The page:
Jan 10 — 2021
TRANSFORMERS: multi-purpose AI models in disguise (Part 1)
Novel applications of this powerful architecture set the bar for future AI advances.
If you have dug deep into machine learning algorithms, you will probably have heard of terms such as neural networks or natural language processing (NLP). Regarding the latter, a powerful model architecture has appeared in the last few years that has disrupted the text mining industry: The Transformer. This model has altered the way researchers focus on analysing texts, introducing a novel analysis that has improved the models used previously. In the NLP field, it has become the game-changer mechanism and it is the main focus of research around the world. This has brought the model wide recognition, especially through developments such as OpenAI’s GPT-3 model for the generation of text.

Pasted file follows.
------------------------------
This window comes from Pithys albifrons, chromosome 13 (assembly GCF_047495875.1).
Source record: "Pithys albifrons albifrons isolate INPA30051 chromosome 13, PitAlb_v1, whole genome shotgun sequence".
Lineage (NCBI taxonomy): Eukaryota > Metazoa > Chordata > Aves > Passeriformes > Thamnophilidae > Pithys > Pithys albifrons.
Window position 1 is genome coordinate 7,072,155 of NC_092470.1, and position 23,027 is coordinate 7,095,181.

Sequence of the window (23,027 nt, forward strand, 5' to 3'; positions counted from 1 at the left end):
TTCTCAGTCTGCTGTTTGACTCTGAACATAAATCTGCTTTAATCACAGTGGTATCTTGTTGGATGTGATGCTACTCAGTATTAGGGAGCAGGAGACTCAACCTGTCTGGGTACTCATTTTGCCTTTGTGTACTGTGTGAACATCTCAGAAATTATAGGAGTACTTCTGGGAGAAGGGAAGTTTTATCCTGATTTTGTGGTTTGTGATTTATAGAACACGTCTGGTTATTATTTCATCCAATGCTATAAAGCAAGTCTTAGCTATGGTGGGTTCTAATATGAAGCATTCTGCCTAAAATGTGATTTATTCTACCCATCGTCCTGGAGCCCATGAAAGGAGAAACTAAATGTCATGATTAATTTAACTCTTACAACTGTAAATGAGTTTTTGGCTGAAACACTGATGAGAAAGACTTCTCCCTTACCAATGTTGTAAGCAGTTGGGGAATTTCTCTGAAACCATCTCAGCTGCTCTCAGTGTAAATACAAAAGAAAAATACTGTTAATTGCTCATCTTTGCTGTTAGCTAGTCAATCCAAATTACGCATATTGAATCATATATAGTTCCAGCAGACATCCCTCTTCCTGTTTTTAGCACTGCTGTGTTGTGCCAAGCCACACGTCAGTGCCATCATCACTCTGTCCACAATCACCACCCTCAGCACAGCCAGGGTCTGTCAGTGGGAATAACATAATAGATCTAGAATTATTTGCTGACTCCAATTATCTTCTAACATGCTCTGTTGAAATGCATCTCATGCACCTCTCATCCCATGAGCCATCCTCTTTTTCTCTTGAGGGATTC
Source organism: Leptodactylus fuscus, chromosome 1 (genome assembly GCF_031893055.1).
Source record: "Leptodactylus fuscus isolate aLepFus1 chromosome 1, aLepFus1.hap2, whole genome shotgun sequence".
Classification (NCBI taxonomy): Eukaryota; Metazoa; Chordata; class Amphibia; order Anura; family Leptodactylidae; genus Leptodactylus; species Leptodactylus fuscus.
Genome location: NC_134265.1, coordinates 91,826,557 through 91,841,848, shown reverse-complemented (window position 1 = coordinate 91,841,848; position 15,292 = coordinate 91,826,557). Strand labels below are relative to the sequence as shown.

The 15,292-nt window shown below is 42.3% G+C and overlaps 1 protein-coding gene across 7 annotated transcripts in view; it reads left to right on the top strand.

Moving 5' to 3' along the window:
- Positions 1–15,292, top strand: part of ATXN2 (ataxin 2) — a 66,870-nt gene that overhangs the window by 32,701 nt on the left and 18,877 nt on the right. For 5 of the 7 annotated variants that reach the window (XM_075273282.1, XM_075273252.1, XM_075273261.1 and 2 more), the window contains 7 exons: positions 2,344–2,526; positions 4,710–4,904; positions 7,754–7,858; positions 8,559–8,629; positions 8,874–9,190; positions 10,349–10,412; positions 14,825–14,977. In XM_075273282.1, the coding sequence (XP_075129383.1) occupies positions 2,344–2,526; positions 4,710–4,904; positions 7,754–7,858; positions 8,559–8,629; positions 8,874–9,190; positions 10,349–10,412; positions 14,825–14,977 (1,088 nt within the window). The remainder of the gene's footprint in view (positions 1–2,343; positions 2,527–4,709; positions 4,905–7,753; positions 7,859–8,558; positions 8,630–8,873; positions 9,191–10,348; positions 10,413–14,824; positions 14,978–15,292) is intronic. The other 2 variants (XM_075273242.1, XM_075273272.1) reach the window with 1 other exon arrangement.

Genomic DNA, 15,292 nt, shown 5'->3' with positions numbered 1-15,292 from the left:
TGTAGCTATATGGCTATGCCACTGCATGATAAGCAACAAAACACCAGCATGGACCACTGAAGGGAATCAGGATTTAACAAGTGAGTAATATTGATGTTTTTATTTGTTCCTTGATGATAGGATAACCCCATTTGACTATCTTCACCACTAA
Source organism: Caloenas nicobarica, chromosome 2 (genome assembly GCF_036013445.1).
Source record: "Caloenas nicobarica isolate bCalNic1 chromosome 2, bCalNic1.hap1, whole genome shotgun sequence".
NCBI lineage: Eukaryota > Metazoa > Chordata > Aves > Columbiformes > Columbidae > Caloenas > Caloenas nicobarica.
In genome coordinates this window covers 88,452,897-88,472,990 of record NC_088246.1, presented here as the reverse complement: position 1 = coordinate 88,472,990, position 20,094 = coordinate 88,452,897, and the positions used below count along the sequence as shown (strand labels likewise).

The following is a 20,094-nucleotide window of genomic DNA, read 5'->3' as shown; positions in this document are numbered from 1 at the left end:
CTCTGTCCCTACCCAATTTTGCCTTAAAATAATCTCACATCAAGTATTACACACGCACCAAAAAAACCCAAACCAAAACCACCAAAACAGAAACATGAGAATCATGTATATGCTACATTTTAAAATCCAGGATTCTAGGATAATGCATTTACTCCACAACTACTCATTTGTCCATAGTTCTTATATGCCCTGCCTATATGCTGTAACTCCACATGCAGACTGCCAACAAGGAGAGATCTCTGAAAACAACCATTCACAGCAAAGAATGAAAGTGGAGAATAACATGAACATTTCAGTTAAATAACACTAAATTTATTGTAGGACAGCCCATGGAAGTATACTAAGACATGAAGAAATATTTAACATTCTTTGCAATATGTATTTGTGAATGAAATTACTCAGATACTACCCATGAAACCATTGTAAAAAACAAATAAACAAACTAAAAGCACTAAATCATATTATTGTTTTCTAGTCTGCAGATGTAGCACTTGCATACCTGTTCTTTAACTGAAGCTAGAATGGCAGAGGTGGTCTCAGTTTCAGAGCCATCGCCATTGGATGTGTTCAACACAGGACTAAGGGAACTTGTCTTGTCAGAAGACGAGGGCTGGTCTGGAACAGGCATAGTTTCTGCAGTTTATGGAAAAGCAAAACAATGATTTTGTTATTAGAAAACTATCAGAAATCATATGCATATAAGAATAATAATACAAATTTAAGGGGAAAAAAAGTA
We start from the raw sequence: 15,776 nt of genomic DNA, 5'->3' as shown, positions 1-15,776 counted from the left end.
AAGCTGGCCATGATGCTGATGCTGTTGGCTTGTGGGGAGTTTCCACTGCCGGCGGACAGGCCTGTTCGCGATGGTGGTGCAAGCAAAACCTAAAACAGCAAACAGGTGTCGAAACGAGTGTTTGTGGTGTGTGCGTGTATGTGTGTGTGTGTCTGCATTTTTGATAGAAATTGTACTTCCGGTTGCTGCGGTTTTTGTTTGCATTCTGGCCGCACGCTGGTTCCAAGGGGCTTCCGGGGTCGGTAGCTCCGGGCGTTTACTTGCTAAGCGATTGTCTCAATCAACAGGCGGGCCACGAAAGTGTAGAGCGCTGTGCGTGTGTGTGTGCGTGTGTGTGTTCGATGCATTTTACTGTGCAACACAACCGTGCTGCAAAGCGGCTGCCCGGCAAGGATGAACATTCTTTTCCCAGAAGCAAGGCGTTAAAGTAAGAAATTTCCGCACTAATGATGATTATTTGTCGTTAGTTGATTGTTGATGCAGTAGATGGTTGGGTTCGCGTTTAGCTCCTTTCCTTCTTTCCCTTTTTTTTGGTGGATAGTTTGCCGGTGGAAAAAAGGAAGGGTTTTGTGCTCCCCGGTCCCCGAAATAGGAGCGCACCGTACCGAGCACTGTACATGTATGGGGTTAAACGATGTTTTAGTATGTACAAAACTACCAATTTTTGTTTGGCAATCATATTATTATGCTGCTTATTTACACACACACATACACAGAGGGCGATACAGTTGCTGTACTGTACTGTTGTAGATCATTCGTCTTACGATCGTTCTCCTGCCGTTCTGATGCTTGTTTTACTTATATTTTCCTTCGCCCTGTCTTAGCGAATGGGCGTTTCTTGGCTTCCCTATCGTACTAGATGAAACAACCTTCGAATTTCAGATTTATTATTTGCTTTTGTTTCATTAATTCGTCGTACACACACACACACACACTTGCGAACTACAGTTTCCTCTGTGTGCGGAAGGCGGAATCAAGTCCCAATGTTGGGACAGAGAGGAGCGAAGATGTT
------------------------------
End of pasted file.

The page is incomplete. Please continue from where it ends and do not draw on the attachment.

Moreover, it has also been concluded that the architecture of Transformers is highly adaptable, hence applicable to tasks that may seem totally unrelated to each other. These applications could drive the development of new machine learning algorithms that rely on this technology.
The goal of this article is to present the Transformer in this new light, showing common applications and solutions that employ this model, but also remarking on the new and novel uses of this architecture that take into account its many advantages and high versatility.
So, a brief introduction to the Transformer, its beginnings and the most common uses will be presented next. In the second part of this article, we will delve deeper into the new advances being made by the research community, presenting some exciting new use cases and code examples along the way.